Matthew's blog

Sailboat rigging costs scale disproportionately with size

Size can be deceptive, particularly where a boat's purchase and operating costs are concerned.

Let's consider the cost of a sailboat's rig. We'll assume that the annual cost of maintaining and repairing the rig is a fixed fraction of the cost of building the rig in the first place, and this fraction does not change with size- an assumption, yes, but likely a reasonable one for yachts of typical design and modest size.

TL;DR: The rate at which you spend money on a sailboat's rig increases faster than the increase in boat size. This expenditure can be minimized by designing long, slender, efficient hulls that can be driven to good average speeds with relatively small rigs compared to shorter, fatter boats of the same size.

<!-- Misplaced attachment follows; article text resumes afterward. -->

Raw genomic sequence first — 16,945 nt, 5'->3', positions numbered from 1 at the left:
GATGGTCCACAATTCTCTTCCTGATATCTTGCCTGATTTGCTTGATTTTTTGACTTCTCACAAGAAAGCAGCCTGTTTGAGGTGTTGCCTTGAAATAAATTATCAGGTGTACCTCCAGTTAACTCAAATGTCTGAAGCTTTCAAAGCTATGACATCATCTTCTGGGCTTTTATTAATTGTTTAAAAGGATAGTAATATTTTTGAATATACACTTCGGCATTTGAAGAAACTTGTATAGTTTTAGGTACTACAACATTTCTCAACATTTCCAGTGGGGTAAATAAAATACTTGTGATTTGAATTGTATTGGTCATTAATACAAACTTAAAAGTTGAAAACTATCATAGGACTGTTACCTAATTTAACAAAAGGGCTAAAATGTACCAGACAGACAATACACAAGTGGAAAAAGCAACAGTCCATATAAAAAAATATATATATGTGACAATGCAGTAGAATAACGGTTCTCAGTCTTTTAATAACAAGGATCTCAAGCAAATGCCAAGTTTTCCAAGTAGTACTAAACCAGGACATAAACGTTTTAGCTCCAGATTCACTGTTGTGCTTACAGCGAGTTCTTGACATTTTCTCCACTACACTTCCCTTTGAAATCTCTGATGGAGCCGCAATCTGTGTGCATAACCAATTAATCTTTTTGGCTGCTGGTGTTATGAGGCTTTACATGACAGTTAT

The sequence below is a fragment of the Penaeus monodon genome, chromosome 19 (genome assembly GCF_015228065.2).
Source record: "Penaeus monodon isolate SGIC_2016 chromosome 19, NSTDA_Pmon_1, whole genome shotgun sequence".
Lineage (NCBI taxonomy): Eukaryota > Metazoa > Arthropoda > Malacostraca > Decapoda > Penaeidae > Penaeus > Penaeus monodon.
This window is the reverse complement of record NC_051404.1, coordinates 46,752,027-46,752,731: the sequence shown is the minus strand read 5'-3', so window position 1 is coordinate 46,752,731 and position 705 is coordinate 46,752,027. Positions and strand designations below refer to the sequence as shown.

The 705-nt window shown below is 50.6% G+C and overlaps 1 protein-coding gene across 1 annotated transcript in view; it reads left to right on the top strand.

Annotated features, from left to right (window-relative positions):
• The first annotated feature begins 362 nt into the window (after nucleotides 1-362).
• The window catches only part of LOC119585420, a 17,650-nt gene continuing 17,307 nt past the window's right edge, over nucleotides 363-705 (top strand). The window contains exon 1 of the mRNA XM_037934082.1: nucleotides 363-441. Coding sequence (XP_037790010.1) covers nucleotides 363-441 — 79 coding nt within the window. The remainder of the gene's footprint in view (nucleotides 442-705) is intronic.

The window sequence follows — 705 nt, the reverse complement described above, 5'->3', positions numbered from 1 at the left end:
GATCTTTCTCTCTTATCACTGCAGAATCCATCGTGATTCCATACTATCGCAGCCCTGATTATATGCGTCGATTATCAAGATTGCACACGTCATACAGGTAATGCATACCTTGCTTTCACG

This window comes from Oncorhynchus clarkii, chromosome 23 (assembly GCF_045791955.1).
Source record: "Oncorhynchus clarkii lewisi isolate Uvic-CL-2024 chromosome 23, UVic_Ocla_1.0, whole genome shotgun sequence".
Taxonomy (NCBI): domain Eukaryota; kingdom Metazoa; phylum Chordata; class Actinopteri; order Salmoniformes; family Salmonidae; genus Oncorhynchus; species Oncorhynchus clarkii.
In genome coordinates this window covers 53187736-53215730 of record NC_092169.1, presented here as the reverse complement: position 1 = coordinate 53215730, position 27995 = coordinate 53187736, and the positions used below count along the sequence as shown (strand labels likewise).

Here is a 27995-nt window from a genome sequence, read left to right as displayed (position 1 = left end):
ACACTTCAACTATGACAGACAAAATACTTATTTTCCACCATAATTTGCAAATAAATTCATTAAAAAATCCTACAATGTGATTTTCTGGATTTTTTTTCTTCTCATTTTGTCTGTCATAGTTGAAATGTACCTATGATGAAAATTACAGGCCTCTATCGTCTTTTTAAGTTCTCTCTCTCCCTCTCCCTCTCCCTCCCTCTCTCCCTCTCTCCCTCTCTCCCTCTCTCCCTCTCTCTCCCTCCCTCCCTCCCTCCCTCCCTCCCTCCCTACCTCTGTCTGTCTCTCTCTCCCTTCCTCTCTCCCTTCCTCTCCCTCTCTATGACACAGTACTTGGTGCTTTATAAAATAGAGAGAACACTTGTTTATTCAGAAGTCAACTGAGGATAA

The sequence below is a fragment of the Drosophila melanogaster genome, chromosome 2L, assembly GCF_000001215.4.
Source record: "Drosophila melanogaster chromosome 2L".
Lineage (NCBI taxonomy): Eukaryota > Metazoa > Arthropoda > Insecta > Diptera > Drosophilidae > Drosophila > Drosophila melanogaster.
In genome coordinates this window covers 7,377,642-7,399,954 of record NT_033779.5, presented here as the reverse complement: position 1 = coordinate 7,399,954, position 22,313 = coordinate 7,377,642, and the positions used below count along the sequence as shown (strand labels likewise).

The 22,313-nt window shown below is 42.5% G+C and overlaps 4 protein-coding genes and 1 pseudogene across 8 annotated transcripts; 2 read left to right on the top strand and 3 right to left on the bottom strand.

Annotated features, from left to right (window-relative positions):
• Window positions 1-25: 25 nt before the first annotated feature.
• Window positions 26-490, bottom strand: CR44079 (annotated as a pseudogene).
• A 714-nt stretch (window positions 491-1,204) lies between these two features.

Splitting up the website

If you're a regular reader of our blogs, you'll discover this week that things aren't where they used to be.

The site was simply getting too diverse to run as a single entity. The photography side was getting mixed up with the marine side, and our crusing logs (which we like to keep strictly non-commercial) needed some distance from our marine business.

So we've split it up. Photo.marsh-design.com will host our professional photography business, while the boat design side moves to Marine.marsh-design.com. The "ramblings of a techie" and sustainable development sections are now at Tech.marsh-design.com and, for the on-the-water crowd, our cruising logs are at Boating.marsh-design.com.

Proper Dimensions for a Boat Launch Ramp

I am tired of lousy launch ramps.

Bad launch ramps aren't usually that way on purpose. They're usually lousy because, when they were built, nobody involved knew any better. In the interests of making life better for all trailer boaters, then, here are some pointers on how to build one correctly- and a free plan you can give to your contractor as a starting point for your own ramp design.

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